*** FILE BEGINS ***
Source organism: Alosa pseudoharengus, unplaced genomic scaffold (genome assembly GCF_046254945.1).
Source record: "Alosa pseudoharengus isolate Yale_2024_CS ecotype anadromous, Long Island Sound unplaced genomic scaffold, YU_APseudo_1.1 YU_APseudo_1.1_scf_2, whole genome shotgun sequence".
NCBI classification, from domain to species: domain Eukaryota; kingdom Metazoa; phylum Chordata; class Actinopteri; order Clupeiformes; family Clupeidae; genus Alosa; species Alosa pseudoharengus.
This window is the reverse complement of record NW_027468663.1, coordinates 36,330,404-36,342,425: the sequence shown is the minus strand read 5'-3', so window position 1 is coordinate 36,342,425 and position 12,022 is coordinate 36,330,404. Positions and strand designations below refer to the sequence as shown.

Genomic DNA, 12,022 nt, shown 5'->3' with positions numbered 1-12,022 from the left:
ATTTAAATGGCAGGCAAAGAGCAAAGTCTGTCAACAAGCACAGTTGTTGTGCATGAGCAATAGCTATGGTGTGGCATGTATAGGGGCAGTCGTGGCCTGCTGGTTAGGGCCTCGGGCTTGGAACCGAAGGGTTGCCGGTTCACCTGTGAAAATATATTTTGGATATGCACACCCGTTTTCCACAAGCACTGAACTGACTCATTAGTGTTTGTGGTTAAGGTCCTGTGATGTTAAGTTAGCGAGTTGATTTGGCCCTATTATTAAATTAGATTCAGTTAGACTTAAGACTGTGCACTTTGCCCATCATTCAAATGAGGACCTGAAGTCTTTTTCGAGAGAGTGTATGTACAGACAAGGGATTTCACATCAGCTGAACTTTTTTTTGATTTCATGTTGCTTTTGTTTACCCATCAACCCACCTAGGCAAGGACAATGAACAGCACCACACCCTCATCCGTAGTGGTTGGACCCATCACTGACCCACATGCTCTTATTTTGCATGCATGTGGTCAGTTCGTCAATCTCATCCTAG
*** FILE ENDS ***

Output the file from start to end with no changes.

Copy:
Source organism: Alosa pseudoharengus, unplaced genomic scaffold (genome assembly GCF_046254945.1).
Source record: "Alosa pseudoharengus isolate Yale_2024_CS ecotype anadromous, Long Island Sound unplaced genomic scaffold, YU_APseudo_1.1 YU_APseudo_1.1_scf_2, whole genome shotgun sequence".
NCBI classification, from domain to species: domain Eukaryota; kingdom Metazoa; phylum Chordata; class Actinopteri; order Clupeiformes; family Clupeidae; genus Alosa; species Alosa pseudoharengus.
This window is the reverse complement of record NW_027468663.1, coordinates 36,330,404-36,342,425: the sequence shown is the minus strand read 5'-3', so window position 1 is coordinate 36,342,425 and position 12,022 is coordinate 36,330,404. Positions and strand designations below refer to the sequence as shown.

Genomic DNA, 12,022 nt, shown 5'->3' with positions numbered 1-12,022 from the left:
ATTTAAATGGCAGGCAAAGAGCAAAGTCTGTCAACAAGCACAGTTGTTGTGCATGAGCAATAGCTATGGTGTGGCATGTATAGGGGCAGTCGTGGCCTGCTGGTTAGGGCCTCGGGCTTGGAACCGAAGGGTTGCCGGTTCACCTGTGAAAATATATTTTGGATATGCACACCCGTTTTCCACAAGCACTGAACTGACTCATTAGTGTTTGTGGTTAAGGTCCTGTGATGTTAAGTTAGCGAGTTGATTTGGCCCTATTATTAAATTAGATTCAGTTAGACTTAAGACTGTGCACTTTGCCCATCATTCAAATGAGGACCTGAAGTCTTTTTCGAGAGAGTGTATGTACAGACAAGGGATTTCACATCAGCTGAACTTTTTTTTGATTTCATGTTGCTTTTGTTTACCCATCAACCCACCTAGGCAAGGACAATGAACAGCACCACACCCTCATCCGTAGTGGTTGGACCCATCACTGACCCACATGCTCTTATTTTGCATGCATGTGGTCAGTTCGTCAATCTCATCCTAG